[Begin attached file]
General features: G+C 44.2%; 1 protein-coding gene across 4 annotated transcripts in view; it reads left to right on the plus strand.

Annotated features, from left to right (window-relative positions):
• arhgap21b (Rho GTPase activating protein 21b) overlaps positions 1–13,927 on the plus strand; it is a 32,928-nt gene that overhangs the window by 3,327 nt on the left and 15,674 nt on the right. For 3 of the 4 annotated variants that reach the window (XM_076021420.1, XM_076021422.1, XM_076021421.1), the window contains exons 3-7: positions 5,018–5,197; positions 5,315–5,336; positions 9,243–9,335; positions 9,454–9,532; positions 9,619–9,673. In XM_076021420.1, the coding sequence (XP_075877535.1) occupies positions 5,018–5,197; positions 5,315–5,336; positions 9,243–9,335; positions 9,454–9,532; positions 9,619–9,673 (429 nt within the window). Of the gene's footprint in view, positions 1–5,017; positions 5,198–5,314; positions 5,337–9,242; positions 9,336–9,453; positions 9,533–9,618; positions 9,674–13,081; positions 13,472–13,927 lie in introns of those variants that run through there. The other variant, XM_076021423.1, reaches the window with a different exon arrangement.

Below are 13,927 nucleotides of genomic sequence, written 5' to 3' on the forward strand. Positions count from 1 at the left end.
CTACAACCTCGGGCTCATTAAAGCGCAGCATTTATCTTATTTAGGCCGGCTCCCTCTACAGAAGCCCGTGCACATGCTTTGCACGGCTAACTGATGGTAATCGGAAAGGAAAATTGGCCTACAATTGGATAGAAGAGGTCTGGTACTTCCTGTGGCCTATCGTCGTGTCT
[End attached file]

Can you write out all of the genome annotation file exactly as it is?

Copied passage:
General features: G+C 44.2%; 1 protein-coding gene across 4 annotated transcripts in view; it reads left to right on the plus strand.

Annotated features, from left to right (window-relative positions):
• arhgap21b (Rho GTPase activating protein 21b) overlaps positions 1–13,927 on the plus strand; it is a 32,928-nt gene that overhangs the window by 3,327 nt on the left and 15,674 nt on the right. For 3 of the 4 annotated variants that reach the window (XM_076021420.1, XM_076021422.1, XM_076021421.1), the window contains exons 3-7: positions 5,018–5,197; positions 5,315–5,336; positions 9,243–9,335; positions 9,454–9,532; positions 9,619–9,673. In XM_076021420.1, the coding sequence (XP_075877535.1) occupies positions 5,018–5,197; positions 5,315–5,336; positions 9,243–9,335; positions 9,454–9,532; positions 9,619–9,673 (429 nt within the window). Of the gene's footprint in view, positions 1–5,017; positions 5,198–5,314; positions 5,337–9,242; positions 9,336–9,453; positions 9,533–9,618; positions 9,674–13,081; positions 13,472–13,927 lie in introns of those variants that run through there. The other variant, XM_076021423.1, reaches the window with a different exon arrangement.

Below are 13,927 nucleotides of genomic sequence, written 5' to 3' on the forward strand. Positions count from 1 at the left end.
CTACAACCTCGGGCTCATTAAAGCGCAGCATTTATCTTATTTAGGCCGGCTCCCTCTACAGAAGCCCGTGCACATGCTTTGCACGGCTAACTGATGGTAATCGGAAAGGAAAATTGGCCTACAATTGGATAGAAGAGGTCTGGTACTTCCTGTGGCCTATCGTCGTGTCT